For “Travel Tuesday”:
Let’s visit Dallas, TX in “The Texas Prairies and Lakes Region, which offers a wide variety of destinations & attractions, from the fast-paced cosmopolitan excitement of the Dallas/Fort Worth Metroplex with the best in shopping, dining & entertainment, to the beautiful lakes & laid-back country lifestyles found throughout the region. Discover the Excitement of the Texas Prairies & Lakes.”
If you wondered about the seven regions of TX, maybe this will help:
Regions of Texas Tour
“Dallas is on the Trinity River in the center of Dallas County in North Central Texas. It is crossed by Interstate highways 20, 30, 35, and 45. The city was founded by John Neely Bryan, who settled on the east bank of the Trinity near a natural ford in November 1841. Bryan had picked the best spot for a trading post to serve the population migrating into the region. The ford, at the intersection of two major Indian traces, provided the only good crossing point for miles.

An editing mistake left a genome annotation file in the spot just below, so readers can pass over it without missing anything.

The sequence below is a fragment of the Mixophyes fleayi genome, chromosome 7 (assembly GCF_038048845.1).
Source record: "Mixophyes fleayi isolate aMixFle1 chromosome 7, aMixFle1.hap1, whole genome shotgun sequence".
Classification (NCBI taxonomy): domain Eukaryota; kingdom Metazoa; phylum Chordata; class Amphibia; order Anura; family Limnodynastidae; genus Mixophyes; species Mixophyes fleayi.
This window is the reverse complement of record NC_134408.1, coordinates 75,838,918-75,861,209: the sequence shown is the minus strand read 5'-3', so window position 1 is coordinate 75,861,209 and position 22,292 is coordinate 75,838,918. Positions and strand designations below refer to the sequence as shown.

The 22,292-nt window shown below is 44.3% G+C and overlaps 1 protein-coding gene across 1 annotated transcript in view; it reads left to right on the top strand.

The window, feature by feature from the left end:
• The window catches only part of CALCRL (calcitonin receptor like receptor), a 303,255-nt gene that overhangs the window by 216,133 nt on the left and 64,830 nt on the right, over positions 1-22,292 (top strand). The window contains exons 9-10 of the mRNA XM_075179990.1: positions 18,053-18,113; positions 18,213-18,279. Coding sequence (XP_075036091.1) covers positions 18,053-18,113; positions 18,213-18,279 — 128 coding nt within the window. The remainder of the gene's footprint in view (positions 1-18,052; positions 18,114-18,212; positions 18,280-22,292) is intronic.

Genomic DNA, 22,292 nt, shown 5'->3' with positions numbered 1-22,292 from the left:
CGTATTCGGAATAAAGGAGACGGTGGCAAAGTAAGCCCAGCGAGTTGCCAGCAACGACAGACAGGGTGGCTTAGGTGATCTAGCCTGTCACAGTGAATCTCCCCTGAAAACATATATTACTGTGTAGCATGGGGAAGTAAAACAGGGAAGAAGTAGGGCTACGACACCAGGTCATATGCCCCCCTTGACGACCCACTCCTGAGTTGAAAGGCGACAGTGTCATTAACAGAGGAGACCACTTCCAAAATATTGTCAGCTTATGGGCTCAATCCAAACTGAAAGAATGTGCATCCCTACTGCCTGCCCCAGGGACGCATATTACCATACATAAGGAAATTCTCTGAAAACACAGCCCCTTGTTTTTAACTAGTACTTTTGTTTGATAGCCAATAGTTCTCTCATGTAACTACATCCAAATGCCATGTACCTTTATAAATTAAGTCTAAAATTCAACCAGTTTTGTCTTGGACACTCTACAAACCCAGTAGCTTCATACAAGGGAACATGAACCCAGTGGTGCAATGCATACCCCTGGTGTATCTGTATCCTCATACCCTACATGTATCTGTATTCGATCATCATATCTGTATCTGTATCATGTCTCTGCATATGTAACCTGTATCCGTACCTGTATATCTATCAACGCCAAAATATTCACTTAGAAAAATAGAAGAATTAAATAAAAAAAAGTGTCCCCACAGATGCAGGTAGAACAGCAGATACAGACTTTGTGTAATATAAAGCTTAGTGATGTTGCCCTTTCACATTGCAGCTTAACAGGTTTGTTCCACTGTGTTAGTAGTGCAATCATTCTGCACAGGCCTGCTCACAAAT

Two highways proposed by the Republic of Texas soon converged nearby. Unknown to Bryan, however, he had settled on land granted by the republic to the Texan Land and Emigration Company of St. Louis, headed by William S. Peters. Bryan eventually legalized his claim, and the extensive promotional efforts of the Peters colony attracted settlers to the region. In 1844 J. P. Dumas surveyed and laid out a townsite comprising a half mile square of blocks and streets.